13.7 Where are the ATP and NADPH Used?

We learnt that the products of light reaction are ATP, NADPH and O2. Of these O2 diffuses out of the chloroplast while ATP and NADPH are used to drive the processes leading to the synthesis of food, more accurately, sugars. This is the biosynthetic phase of photosynthesis.

This process does not directly depend on the presence of light but is dependent on the products of the light reaction, i.e., ATP and NADPH, besides CO2 and H2O. You may wonder how this could be verified; it is simple: immediately after light becomes unavailable, the biosynthetic process continues for some time, and then stops.

If then, light is made available, the synthesis starts again. Can we, hence, say that calling the biosynthetic phase as the dark reaction is a misnomer? Discuss this amongst yourselves. Let us now see how the ATP and NADPH are used in the biosynthetic phase.

We saw earlier that CO2 is combined with H2O to produce (CH2O)n or sugars. It was of interest to scientists to find out how this reaction proceeded, or rather what was the first product formed when CO2 is taken into a reaction or fixed.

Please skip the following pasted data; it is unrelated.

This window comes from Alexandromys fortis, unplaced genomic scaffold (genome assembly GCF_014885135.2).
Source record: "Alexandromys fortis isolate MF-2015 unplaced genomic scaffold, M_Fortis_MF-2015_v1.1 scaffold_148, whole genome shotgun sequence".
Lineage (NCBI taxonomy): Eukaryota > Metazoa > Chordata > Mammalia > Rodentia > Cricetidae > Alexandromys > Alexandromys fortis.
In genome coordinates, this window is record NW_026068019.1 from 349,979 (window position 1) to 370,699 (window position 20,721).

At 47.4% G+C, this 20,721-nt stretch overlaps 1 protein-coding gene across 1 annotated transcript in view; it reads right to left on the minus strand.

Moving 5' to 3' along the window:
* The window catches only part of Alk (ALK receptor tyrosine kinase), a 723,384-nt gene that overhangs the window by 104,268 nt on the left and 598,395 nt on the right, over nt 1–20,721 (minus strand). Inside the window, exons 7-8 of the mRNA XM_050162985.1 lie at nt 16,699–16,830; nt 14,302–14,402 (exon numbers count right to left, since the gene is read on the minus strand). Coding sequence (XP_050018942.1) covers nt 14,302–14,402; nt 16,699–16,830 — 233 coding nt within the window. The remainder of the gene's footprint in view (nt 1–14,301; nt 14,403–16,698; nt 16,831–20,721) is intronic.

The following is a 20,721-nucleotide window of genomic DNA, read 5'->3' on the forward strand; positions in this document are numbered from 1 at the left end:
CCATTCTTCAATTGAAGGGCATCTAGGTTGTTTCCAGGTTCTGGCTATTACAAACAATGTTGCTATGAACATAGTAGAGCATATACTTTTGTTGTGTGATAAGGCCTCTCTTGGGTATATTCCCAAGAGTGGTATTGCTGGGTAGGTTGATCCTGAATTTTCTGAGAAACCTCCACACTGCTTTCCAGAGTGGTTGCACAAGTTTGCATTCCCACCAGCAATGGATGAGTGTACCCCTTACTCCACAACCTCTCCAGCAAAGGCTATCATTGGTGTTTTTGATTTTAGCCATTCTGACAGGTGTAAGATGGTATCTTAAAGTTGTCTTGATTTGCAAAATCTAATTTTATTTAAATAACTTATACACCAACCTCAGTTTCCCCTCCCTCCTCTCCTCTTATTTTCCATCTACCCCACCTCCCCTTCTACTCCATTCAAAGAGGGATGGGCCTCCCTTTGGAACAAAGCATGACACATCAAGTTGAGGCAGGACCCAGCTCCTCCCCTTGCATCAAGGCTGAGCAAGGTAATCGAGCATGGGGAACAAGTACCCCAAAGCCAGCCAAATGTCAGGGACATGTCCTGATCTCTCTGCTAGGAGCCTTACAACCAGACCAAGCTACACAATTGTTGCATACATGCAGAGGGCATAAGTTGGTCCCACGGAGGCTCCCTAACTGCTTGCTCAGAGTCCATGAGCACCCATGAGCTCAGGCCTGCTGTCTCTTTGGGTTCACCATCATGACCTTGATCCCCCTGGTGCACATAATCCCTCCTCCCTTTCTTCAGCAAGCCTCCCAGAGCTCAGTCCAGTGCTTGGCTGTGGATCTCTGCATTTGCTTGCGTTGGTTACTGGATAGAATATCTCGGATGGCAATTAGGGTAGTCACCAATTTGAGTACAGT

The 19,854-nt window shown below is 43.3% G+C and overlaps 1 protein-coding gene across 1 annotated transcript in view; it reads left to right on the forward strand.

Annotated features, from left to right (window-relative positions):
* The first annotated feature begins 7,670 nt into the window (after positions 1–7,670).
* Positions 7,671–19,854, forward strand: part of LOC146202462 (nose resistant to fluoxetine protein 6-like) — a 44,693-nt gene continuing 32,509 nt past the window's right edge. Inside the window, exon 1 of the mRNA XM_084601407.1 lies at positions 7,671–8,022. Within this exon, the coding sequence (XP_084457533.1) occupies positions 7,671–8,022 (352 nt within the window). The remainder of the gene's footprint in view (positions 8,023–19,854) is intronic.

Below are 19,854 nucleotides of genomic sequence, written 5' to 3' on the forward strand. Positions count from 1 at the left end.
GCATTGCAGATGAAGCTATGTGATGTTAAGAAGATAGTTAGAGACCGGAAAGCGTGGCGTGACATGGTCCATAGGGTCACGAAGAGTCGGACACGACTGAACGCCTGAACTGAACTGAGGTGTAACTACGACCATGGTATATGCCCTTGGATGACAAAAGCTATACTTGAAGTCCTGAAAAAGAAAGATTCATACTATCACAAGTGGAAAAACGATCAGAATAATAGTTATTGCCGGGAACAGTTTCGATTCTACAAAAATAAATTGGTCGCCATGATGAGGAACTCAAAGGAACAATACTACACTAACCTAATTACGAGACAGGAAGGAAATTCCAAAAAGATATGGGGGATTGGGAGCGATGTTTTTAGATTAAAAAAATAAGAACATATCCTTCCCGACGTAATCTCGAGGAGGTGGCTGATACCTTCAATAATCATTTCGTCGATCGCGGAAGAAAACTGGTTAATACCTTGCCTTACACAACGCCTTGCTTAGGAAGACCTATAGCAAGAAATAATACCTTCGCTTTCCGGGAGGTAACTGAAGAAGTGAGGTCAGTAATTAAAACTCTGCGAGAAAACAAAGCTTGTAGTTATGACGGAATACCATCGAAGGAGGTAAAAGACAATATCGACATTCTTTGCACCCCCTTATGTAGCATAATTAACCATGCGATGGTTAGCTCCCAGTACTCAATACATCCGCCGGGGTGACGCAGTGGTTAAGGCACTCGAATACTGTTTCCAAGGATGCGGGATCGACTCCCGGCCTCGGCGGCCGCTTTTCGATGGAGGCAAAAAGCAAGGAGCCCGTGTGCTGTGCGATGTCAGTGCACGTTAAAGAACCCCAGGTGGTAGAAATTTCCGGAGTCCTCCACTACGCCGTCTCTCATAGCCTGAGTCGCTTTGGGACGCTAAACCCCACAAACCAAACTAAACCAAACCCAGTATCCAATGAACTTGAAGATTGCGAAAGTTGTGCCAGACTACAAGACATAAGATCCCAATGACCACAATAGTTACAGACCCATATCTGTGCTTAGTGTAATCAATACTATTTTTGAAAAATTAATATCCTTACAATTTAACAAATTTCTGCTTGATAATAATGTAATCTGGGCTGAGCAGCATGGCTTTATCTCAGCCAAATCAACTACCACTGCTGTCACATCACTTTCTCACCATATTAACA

Just after world war II, among the several efforts to put radioisotopes to beneficial use, the work of Melvin Calvin is exemplary. The use of radioactive 14C by him in algal photosynthesis studies led to the discovery that the first CO2 fixation product was a 3-carbon organic acid.

He also contributed to working out the complete biosynthetic pathway; hence it was called Calvin cycle after him. The first product identified was 3-phosphoglyceric acid or in short PGA. How many carbon atoms does it have?

Scientists also tried to know whether all plants have PGA as the first product of CO2 fixation, or whether any other product was formed in other plants.

Experiments conducted over a wide range of plants led to the discovery of another group of plants, where the first stable product of CO2 fixation was again an organic acid, but one which had 4 carbon atoms in it.

This acid was identified to be oxaloacetic acid or OAA. Since then CO2 assimilation during photosynthesis was said to be of two main types: those plants in which the first product of CO2 fixation is a C3 acid (PGA), i.e., the C3 pathway, and those in which the first product was a C4 acid (OAA), i.e., the C4 pathway.

These two groups of plants showed other associated characteristics that we will discuss later.

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